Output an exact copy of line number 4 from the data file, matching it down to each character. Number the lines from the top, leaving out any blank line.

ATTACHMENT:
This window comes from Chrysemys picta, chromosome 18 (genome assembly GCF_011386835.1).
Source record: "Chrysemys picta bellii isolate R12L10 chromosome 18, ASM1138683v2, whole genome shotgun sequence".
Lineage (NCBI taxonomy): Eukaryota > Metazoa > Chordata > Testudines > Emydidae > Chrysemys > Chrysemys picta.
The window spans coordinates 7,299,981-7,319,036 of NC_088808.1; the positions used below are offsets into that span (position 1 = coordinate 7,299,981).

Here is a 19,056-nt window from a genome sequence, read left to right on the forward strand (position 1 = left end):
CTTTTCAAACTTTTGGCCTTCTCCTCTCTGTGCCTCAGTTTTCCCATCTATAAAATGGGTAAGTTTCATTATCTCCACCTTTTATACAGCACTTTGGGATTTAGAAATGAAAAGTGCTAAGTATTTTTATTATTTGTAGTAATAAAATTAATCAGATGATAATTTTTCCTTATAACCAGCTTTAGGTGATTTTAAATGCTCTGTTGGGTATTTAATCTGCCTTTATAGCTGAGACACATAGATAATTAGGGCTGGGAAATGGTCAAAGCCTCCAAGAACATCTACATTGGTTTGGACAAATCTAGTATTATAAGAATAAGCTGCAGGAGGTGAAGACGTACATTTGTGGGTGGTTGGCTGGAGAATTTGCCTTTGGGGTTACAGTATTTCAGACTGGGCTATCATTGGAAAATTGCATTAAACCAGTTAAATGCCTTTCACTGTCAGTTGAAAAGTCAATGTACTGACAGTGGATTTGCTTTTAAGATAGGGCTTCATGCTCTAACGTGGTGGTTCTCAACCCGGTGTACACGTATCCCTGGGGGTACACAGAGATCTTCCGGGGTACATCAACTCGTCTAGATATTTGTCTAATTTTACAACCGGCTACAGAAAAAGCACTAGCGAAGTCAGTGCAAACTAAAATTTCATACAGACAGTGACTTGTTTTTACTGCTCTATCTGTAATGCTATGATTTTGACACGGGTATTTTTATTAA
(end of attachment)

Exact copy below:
The window spans coordinates 7,299,981-7,319,036 of NC_088808.1; the positions used below are offsets into that span (position 1 = coordinate 7,299,981).